Gender equality for women, and maternal empowerment in particular, are factors which can significantly influence the health of children and a child’s access to immunization. Two recent studies have examined this relationship between child health and overall gender equity at the national level. In a 2015 study looking at the degree of gender inequality among 138 countries with data from the United Nations Development Program, greater inequality between women and men was significantly correlated with a country having higher under-5 mortality rates and lower immunization rates. A second study found that among 45 low- and lower-middle income countries supported by Gavi, countries with the least gender equality (as measured by reproductive health, women-held parliamentary seats, educational attainment and other factors) also had lower vaccine coverage rates overall.
There are many ways in which a woman’s empowerment affects the health of her children. A child’s health – including the likelihood that they will be immunizated – in turn benefits from programs and policies that empower and educate women.
Educating women means children are more likely to get vaccinated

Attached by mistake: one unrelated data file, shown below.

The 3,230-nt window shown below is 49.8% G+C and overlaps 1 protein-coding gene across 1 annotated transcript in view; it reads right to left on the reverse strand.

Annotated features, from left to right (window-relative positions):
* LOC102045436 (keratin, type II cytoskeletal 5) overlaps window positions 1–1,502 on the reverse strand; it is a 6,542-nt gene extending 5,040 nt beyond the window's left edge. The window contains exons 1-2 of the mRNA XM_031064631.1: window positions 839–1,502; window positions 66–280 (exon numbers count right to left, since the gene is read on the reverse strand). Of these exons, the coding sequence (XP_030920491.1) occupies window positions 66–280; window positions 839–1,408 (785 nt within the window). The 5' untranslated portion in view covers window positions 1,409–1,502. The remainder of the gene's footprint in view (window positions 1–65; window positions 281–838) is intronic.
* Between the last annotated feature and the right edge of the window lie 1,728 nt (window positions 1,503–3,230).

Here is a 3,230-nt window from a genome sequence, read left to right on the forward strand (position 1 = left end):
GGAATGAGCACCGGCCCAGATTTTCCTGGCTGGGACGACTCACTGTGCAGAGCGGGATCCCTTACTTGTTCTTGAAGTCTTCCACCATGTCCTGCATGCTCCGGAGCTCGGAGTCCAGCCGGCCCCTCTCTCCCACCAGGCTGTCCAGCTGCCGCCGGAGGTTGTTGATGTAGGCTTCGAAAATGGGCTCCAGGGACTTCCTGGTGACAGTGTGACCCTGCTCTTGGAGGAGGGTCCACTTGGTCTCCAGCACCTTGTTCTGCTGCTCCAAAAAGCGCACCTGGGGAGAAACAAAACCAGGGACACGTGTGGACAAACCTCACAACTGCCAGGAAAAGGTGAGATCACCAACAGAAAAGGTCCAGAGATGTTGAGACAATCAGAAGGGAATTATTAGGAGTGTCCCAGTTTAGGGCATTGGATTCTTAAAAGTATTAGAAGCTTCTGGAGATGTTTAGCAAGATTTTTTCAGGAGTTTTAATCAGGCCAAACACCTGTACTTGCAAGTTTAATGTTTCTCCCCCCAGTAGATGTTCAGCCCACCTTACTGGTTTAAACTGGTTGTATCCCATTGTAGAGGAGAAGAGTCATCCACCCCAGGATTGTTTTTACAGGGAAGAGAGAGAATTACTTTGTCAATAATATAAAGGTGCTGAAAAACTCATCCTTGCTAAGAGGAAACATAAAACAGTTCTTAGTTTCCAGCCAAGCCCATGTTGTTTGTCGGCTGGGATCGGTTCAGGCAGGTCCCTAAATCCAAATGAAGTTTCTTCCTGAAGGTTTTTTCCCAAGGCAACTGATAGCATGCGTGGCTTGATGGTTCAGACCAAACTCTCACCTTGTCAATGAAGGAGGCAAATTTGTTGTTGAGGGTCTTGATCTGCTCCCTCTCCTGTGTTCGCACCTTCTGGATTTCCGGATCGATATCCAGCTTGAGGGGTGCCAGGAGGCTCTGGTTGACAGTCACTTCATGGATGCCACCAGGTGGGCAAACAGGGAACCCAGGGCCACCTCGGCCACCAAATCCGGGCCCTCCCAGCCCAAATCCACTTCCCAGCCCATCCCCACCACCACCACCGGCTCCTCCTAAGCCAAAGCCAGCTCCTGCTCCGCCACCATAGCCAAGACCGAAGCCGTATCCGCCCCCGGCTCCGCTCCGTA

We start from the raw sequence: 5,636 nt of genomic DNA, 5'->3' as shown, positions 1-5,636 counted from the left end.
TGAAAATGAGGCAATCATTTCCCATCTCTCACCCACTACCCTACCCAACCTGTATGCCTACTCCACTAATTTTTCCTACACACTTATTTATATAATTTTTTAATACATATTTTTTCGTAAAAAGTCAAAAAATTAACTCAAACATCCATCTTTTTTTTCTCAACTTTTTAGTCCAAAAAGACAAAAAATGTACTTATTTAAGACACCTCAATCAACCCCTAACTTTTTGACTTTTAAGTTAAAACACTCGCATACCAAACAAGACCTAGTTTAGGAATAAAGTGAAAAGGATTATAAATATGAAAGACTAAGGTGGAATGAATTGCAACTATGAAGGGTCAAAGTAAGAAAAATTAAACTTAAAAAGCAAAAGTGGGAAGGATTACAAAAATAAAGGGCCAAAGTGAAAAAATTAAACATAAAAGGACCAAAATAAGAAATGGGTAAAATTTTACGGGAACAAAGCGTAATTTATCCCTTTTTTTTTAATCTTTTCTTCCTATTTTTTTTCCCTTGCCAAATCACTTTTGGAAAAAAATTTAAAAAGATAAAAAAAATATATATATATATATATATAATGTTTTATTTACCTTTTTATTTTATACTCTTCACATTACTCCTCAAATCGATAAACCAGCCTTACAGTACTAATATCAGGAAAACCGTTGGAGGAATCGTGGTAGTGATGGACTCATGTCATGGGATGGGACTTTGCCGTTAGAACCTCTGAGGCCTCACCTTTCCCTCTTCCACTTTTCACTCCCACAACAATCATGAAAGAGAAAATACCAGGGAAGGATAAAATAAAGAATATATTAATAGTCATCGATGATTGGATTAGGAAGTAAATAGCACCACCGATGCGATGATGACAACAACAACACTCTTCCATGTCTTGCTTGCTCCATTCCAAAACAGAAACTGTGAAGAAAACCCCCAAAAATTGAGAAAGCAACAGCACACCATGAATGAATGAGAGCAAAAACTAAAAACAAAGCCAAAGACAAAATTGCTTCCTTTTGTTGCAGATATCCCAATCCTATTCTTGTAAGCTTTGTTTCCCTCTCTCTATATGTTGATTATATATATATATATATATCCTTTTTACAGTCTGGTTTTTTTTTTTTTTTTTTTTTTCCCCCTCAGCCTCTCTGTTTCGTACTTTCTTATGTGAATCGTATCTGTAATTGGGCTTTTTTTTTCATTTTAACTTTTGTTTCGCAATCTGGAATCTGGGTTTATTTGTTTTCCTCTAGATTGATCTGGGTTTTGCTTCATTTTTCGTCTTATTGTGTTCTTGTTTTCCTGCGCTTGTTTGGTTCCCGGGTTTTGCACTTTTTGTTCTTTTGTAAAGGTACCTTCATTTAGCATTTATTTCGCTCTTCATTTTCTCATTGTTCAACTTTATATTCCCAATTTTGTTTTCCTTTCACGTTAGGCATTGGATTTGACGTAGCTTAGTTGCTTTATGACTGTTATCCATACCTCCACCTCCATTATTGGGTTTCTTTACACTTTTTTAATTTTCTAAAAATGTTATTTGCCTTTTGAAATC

Studies have shown that maternal education is significantly associated with children’s immunization coverage. Researchers looking at vaccination coverage in 45 low- and middle-income countries found that children of the least educated mothers are 55% less likely to have received measles-containing vaccine and three doses of DTP vaccine compared to children of the most educated mothers. Another study looking at WHO data from member states shows that globally, coverage of the third dose of DTP is 26% higher among children born to mothers with some secondary education compared to mothers with no education. The increased likelihood of timely vaccination likely plays a role in the improved chances of child survival that are also associated with maternal education. An analysis conducted by UNICEF in 2015 found that across many South Asian and sub-Saharan African countries, children with mothers who received no formal education were almost 3 times more likely to die before reaching age 5 than those born to mothers with some secondary education.
The influence of empowerment and agency